Fifth was more variety, but this time with those who had made it rather than being hopefuls, as Big Night Out showcased the talents of Mike and Bernie Winters, the comedian brothers who were enjoying their heyday in this decade. They could do it all, sing, tell jokes... well, that's two things anyway, their crosstalk routines applied to sketches like what Noddy and Big Ears get up to at night (drink, apparently) and a gameshow spoof that ends far more alarmingly than you imagine was intended at the time. Their guest were fellow comedian from the clubs Al Read, who does basic "Take my wife - please" stuff, The Three Monarchs, who sing, play a mean Telstar on the harmonica and indulge in daft quips, and actual big stars Matt Monro and Petula Clark, who sing but not together. All in all a typical ITV variety effort.
Sixth in the line-up was the celebratory The ABC of ABC, a special that commemorated the station's ten years on the air by presenting a number of classic clips introduced by presenters Eamonn Andrews, Barry Westwood and actual proper thespian Billie Whitelaw. They served up a rundown of the highlights as the North and Midlands broadcaster regarded them, ranging from the inevitable Beatles on Big Night Out to the relatively highbrow dramatics of Armchair Theatre, which tried to take the advances in theatre and apply them to television, something it did with great success. Other clips seen included Spike Milligan on The Eamonn Andrews Show sparring verbally with Peter Cook, and a concert of Frank Sinatra, quite a scoop, plus the newly emancipated heroines of The Avengers which they are particularly proud of. It's as interesting for 1966's view of the past ten years as it is a collection of extracts, and Cliff Richard and the Shadows are in the studio for a tune, too.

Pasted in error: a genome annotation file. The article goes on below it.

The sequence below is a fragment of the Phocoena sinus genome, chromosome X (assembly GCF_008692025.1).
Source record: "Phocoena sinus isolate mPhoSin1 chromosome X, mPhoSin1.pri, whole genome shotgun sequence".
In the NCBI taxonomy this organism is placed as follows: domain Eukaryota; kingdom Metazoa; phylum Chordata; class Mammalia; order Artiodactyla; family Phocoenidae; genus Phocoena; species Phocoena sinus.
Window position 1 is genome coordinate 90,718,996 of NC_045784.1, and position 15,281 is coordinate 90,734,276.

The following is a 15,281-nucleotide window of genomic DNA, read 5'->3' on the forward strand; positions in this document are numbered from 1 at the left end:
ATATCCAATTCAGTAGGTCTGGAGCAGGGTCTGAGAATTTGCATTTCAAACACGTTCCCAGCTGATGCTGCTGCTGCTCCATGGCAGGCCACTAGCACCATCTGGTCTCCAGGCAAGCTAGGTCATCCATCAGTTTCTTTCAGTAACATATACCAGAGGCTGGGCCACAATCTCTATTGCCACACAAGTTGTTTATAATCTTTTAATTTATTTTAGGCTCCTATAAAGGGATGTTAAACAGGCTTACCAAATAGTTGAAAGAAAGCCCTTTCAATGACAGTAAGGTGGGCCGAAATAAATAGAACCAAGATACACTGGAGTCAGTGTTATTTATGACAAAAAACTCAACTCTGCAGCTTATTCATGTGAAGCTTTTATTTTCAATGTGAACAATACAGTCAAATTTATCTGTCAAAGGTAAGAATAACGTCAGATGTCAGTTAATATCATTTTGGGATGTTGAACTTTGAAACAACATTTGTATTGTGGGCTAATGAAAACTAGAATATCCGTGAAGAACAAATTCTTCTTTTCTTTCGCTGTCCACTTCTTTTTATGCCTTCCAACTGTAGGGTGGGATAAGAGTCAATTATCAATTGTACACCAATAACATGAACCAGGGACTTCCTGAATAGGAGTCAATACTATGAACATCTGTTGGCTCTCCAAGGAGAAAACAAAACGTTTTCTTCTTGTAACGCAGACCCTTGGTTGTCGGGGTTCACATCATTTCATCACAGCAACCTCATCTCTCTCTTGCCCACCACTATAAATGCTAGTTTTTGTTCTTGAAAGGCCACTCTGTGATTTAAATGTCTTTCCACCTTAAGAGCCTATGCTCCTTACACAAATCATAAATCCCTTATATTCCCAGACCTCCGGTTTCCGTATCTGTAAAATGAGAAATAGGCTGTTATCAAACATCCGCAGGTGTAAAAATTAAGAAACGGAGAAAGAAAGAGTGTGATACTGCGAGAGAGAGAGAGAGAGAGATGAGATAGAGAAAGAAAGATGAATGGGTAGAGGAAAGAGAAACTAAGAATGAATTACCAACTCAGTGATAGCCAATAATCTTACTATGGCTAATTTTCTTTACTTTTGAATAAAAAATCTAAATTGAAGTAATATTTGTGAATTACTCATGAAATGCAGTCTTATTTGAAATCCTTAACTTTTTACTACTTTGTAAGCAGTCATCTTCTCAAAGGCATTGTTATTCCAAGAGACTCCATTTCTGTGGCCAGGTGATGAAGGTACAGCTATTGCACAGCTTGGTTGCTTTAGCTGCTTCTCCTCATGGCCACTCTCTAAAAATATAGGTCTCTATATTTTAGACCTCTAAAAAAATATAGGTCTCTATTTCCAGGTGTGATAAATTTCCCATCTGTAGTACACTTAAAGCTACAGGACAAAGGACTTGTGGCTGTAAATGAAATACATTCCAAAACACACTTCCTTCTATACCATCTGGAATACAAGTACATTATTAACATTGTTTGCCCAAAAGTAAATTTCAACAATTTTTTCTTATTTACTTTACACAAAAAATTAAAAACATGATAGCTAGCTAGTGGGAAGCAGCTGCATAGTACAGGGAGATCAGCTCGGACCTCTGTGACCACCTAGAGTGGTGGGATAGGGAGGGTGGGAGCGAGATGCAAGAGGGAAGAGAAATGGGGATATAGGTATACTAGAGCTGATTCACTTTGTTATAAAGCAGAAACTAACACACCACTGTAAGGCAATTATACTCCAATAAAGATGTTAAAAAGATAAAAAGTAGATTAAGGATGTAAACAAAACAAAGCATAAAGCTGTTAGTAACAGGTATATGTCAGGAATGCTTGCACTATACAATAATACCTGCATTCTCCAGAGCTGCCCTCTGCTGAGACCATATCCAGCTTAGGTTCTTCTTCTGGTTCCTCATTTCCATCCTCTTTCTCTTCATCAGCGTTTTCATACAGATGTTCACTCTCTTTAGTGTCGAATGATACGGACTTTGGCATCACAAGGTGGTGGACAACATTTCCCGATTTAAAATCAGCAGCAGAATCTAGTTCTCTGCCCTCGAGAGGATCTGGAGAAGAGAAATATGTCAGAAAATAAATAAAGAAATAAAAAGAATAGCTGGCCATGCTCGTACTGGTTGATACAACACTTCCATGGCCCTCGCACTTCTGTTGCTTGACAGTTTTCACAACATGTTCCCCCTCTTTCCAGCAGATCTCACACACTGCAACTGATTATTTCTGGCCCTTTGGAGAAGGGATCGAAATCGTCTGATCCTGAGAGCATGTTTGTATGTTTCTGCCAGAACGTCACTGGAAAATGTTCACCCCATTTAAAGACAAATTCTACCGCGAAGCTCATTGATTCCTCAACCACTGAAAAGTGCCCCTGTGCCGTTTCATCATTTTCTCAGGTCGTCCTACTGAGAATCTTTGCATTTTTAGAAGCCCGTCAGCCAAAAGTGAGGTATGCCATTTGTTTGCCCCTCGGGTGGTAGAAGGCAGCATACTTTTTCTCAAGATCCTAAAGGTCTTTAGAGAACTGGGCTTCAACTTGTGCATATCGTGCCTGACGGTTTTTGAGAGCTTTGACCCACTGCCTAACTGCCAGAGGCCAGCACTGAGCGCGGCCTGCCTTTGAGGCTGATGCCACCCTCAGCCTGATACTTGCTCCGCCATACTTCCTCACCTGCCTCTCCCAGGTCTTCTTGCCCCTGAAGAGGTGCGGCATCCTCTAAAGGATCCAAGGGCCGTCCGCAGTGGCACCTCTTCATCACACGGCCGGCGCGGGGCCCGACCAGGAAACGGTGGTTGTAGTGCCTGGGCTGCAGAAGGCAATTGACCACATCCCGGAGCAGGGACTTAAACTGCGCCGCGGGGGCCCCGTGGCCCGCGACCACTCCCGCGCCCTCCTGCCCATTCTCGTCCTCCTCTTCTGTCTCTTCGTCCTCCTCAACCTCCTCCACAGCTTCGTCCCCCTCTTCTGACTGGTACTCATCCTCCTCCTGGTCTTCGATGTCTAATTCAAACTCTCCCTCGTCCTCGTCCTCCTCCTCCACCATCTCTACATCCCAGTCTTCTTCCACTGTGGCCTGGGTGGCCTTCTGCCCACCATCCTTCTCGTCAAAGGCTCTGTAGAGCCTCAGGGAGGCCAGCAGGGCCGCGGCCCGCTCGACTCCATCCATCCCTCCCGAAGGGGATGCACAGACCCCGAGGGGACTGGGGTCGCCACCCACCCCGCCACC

Seventh and last on the list was an instalment of Armchair Theatre, namely A Very Fine Line by C. Scott Forbes which was a tale of murder - or was it? Keeping its mystery very murky until the last couple of minutes when all was revealed, it started with Michael Craig as an American businessman in London who wakes up in a hotel room near the airport and asks reception to call the police to report a murder. The cops duly turn up and are treated to a story about how he lost his temper while drunk and knocked over an escort girl, killing her in the process when she hit her head as she fell. The question is, did this really happen, and if it did not then what did? This was a well-sustained enigma that could have doubled as a very decent episode of your average police procedural series. Leslie Phillips was the detective trying to work out what is going on, and he and Craig shared a tense chemistry thanks to the policeman's inquiring mind.
That's it for the first of Network's Nights In from the sixties, and you can view it among other Nights In and television episodes at their Network On Air site, a must for nostalgists wishing to immerse themselves in television of decades ago. Click here to join the Network website.